Nature often surprises us, much to our delight. In a research project, a biologist follows a standard set of steps: observing a pattern in nature, devising a hypothesis to explain that pattern and then devising experiments to try to disprove the hypothesis. During this research, a biologist will often uncover unexpected behavior and effects. The unexpected result I will describe today is amazing.

The bird of interest is the American Woodcock, known widely across the state to non-birders as a timberdoodle. Woodcocks belong to the shorebird family but with their dark mottled plumage and short legs, they are not typical shorebirds. They are forest birds, probing the soil with their long bill in search of their favored prey, earthworms.

Woodcocks have their eyes set well back on the sides of the head. Except for a narrow sector right behind the head, a woodcock can see almost all around itself without moving its head. Most images though are formed by one eye, so woodcocks do not have binocular vision like we do with our forward-facing eyes. In other words, woodcocks are not able to gauge distances very well. But once a potential predator is detected, the woodcock stands stock-still and its dark plumage blends with the forest floor. A few black stripes on the head break up the outline of the bird so it is superbly camouflaged.

American Woodcocks have an unusual mating system. About 95% of all species of birds have a monogamous mating system. A male and a female will develop a pair-bond and will raise one or more clutches of eggs together.

Some birds like swans, Sandhill Cres and Bald Eagles mate for life with permanent pair-bonds. Others like ducks change partners every year but maintain a single pair-bond each year. Some species with multiple clutches in a season, like the Eastern Phoebe, may change partners with every clutch.

Another type of mating systems involving pair bonds is polygyny where a male maintains pair-bonds with multiple females. The Red-winged Blackbird is a good example.

The tables are turned in polyandry where a female has multiple pair-bonds with males. Phalaropes are polyandrous. Even rarer are polygamous systems where both males and females have multiple partners in the same breeding season.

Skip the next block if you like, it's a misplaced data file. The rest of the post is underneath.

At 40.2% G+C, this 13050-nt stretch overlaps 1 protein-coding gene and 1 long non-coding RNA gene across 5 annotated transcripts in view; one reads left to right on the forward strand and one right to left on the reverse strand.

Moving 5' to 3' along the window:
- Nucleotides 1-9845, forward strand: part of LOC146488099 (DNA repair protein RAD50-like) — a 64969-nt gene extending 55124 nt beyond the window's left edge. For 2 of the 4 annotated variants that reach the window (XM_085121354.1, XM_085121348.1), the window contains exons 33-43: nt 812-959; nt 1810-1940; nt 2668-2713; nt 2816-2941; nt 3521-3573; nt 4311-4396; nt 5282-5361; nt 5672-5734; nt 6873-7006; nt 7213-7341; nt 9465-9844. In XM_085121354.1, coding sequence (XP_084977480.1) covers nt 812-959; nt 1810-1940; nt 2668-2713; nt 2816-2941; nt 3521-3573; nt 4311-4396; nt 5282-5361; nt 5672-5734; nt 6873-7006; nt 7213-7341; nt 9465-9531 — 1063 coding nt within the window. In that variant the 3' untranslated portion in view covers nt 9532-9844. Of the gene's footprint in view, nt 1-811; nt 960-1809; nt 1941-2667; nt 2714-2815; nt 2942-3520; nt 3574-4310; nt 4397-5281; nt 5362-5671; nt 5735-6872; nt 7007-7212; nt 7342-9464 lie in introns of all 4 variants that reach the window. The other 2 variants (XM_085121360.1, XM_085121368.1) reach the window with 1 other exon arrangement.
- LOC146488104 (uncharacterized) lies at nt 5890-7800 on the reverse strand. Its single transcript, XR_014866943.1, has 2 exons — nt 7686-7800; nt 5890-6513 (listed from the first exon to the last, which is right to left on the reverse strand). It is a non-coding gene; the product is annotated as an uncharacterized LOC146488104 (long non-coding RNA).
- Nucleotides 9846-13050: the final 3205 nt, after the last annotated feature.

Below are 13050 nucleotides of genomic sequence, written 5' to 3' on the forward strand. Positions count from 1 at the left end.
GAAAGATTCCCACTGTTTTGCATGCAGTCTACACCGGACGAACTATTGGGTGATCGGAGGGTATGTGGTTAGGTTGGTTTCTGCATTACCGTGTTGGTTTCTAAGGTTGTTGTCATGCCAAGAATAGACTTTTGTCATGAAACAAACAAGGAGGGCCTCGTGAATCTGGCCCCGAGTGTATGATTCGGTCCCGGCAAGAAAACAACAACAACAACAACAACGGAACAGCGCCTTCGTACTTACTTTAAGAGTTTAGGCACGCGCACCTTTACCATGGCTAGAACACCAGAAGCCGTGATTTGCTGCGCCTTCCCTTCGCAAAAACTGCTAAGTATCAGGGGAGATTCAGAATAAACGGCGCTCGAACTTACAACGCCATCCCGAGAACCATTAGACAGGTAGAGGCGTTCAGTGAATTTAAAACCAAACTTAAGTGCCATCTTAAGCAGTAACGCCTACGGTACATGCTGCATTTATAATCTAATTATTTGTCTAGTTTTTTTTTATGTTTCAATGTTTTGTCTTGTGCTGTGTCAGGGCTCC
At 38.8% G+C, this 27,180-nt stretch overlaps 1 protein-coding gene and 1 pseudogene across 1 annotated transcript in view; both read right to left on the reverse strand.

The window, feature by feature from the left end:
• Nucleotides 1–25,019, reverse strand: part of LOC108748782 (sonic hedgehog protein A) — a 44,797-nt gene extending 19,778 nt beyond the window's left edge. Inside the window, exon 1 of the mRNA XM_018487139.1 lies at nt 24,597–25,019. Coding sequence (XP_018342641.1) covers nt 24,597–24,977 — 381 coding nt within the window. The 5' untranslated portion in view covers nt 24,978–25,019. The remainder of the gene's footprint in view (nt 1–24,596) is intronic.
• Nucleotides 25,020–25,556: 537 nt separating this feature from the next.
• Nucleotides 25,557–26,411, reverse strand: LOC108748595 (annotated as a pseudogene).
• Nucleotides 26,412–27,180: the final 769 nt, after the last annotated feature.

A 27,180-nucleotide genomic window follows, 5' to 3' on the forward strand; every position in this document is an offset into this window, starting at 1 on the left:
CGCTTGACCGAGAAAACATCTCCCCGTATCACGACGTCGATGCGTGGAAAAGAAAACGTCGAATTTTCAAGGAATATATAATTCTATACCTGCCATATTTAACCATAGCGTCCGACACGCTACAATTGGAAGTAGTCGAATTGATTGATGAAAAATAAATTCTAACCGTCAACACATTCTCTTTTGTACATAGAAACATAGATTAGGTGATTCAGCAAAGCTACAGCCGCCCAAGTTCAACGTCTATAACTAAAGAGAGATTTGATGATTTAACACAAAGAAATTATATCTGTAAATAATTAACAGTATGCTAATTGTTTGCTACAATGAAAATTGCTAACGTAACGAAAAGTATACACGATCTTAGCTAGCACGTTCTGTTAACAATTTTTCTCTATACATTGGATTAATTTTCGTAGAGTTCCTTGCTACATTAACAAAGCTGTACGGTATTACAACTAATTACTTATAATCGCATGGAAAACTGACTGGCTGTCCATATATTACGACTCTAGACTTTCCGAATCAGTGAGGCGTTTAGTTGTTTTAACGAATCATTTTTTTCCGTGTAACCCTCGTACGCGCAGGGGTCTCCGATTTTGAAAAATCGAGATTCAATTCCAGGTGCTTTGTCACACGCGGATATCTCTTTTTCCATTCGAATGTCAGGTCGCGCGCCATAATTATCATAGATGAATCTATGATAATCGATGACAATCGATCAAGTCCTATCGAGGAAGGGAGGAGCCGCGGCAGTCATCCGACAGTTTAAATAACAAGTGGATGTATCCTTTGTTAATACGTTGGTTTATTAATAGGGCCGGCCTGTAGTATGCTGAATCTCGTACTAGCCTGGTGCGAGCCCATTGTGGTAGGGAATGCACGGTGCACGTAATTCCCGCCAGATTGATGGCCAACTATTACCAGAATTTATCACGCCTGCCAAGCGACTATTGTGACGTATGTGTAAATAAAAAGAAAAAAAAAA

Woodcocks fit into a fifth category. They don’t believe in pair-bonds. A male tries to attract females. If successful, the male mates with the female and his contribution to any offspring is done. He is back on site trying to attract another female. This type of breeding is called promiscuity. The Ruffed Grouse is another local example. Males drum by rapidly flapping their wings from a stump to woo females.

The mating behavior of timberdoodles is well known. Mostly displays occur shortly before dawn and shortly after dusk.

A male will walk from the forest into a field or other cleared area and begin giving a distinctive peent sound. Then it explodes into the air, flying as high as 150 feet and then slowly descending in circles, chirping the whole while. Air moving through their curved primary feathers cause a whirring noise. The male lands at its original spot. A female won by his behavior may approach, mate and then leave him for good.

So, here is the remarkable new knowledge. A team of 28 researchers put satellite transmitters on more than 300 woodcocks to track their migration. Woodcocks overwinter in the southeastern United States and breed from the mid-Atlantic states into Canada as far west as Manitoba.

Of 200 tagged female woodcocks, over 80% nested along their migration route and then continued northward. Some females nested as many as six times during their migration. Because young woodcock can fend for themselves soon after hatching, a female can abandon her chicks soon after hatching and continue her migration.

We are used to thinking of birds in the spring migrating to the breeding grounds and then nesting. Woodcocks have muddied the water, nesting while migrating. This unexpected result would never have been elucidated without the help of the satellite transmitters.